Renault Sport managing director Cyril Abiteboul says he 'feels' for Formula 1's smaller teams coming into 2017, predicting that an 'arms race' will serve to benefit those with greater resource.

Ten years after its last world title, Renault returned to F1 as a constructor in 2016 but endured a tough season as the legacies of its late Lotus takeover hampered development of the ageing RS16 package.

Ending the season ninth in the constructors' standings, Renault nonetheless come into 2017 with the RS17 with far loftier targets having set its sights on the top five.

F1 2017 is here - get the dates, the line-up and the TV schedules ahead of the season

Explaining why it anticipates such a step forward in 2017, though Abiteboul accepts will initially be difficult to get on terms with established front runners Mercedes, Red Bull and Ferrari he predicts Renault's sheer resource advantage alone will allow it to leapfrog the likes of Williams and Force India.

Indeed, Abiteboul - former team boss at the now defunct Caterham team - sympathises with smaller outfits that he fears will have been forced to blow most of their budget just building cars to the latest regulations and will be unable to develop much beyond the first rounds.

"It's that sort of thing when you're thinking about your target, you are not really thinking about who is behind, you're thinking about who is ahead. We know Mercedes, Ferrari, Red Bull will be ahead. The question is McLaren, Renault, I have my view on Williams.



"I think this season will also really be an arms race. I really feel for the teams who are under resourced because clearly when I see this car that we are presenting today is not the car that will test in Barcelona and the car in Barcelona is not the car that will race in Melbourne. Race by race we've got an introduction of new parts. Frankly, I have been in a small team, you know that it was not super successful, but I really feel for those teams that will have to keep that resource, the regulations will be very difficult for small teams.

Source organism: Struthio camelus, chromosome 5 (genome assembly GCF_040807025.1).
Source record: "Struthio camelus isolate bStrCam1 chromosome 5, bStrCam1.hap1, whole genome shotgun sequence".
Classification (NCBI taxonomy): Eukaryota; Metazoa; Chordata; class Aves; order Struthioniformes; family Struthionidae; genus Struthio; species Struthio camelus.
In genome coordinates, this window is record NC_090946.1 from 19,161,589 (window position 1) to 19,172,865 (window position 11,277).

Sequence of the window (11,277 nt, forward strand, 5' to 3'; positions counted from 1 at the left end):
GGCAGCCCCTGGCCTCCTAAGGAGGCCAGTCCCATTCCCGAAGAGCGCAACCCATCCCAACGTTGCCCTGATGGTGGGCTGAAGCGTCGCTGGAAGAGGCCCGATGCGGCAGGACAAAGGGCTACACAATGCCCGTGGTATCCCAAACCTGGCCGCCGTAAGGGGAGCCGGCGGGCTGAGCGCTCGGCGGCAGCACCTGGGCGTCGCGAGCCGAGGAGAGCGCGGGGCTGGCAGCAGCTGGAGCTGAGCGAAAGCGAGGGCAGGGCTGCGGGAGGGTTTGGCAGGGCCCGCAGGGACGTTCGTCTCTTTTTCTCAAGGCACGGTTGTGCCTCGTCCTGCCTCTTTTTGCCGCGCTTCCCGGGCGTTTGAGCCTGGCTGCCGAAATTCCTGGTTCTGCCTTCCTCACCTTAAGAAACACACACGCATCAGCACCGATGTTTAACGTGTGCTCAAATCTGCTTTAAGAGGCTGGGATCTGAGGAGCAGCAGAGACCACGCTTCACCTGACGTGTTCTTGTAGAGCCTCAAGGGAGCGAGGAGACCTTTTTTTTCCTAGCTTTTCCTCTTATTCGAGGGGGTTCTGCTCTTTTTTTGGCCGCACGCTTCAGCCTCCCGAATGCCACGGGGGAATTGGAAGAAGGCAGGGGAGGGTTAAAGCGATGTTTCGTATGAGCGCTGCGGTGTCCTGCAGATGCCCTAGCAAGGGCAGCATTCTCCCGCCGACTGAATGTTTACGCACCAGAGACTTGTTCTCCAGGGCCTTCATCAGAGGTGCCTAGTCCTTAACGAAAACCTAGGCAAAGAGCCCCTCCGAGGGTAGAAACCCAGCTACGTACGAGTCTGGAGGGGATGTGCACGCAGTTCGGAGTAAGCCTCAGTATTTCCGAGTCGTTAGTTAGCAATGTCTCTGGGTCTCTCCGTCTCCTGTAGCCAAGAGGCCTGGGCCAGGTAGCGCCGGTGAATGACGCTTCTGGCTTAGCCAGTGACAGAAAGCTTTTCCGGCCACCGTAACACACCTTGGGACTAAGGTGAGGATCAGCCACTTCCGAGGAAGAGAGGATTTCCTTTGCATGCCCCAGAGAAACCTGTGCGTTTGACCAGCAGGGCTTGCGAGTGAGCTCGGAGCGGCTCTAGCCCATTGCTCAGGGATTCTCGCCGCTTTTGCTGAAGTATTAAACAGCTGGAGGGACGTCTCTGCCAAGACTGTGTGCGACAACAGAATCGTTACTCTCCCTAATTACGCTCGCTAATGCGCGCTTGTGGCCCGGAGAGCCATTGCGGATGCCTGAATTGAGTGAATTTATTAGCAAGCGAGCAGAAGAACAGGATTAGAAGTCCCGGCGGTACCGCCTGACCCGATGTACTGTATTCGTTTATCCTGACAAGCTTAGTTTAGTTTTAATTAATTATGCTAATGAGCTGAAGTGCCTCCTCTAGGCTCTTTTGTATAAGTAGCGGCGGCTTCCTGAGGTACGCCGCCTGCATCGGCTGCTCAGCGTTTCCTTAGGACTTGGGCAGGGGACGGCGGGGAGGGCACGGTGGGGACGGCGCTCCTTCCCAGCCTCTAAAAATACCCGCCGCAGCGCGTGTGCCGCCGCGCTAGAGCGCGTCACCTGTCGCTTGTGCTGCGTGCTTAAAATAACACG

"I think most of the car build budget for Force India will be gone by now just to cope with the new regulations. So that is something that we are also taking into account. With the level of resources that we have we should be easily capable of beating teams like Haas, like Force India and so on and so forth."

Even so, Abiteboul is more cautious about results on track, suggesting podiums are beyond expectation for the time being and won't be required if it is targeting fifth.

"I don't want to say it's not possible because that will undermine the motivation and the drive that I want everyone to keep in mind, but frankly it is not our target. You don't need podiums to finish fifth in the championship and if this happens I will be partying all night!"

Launching the RS17 in London just under a week before it hits the track for the first time in Spain, the team will feature a revised driver line-up of Nico Hulkenberg and Jolyon Palmer.


Nico Hulkenberg career profile by Crash_net

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